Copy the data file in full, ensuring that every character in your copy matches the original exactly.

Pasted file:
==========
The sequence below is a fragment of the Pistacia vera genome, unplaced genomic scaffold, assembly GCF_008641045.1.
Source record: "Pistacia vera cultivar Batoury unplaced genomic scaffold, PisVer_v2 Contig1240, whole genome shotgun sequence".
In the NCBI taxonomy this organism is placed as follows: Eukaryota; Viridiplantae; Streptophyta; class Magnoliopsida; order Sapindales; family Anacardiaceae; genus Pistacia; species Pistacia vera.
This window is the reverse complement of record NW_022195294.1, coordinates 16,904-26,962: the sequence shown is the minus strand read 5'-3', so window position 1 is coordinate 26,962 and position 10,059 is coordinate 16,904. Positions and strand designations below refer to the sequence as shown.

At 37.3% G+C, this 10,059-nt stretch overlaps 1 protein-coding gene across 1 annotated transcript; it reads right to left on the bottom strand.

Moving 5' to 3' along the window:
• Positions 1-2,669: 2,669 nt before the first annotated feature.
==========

The sequence below is a fragment of the Pistacia vera genome, unplaced genomic scaffold, assembly GCF_008641045.1.
Source record: "Pistacia vera cultivar Batoury unplaced genomic scaffold, PisVer_v2 Contig1240, whole genome shotgun sequence".
In the NCBI taxonomy this organism is placed as follows: Eukaryota; Viridiplantae; Streptophyta; class Magnoliopsida; order Sapindales; family Anacardiaceae; genus Pistacia; species Pistacia vera.
This window is the reverse complement of record NW_022195294.1, coordinates 16,904-26,962: the sequence shown is the minus strand read 5'-3', so window position 1 is coordinate 26,962 and position 10,059 is coordinate 16,904. Positions and strand designations below refer to the sequence as shown.

At 37.3% G+C, this 10,059-nt stretch overlaps 1 protein-coding gene across 1 annotated transcript; it reads right to left on the bottom strand.

Moving 5' to 3' along the window:
• Positions 1-2,669: 2,669 nt before the first annotated feature.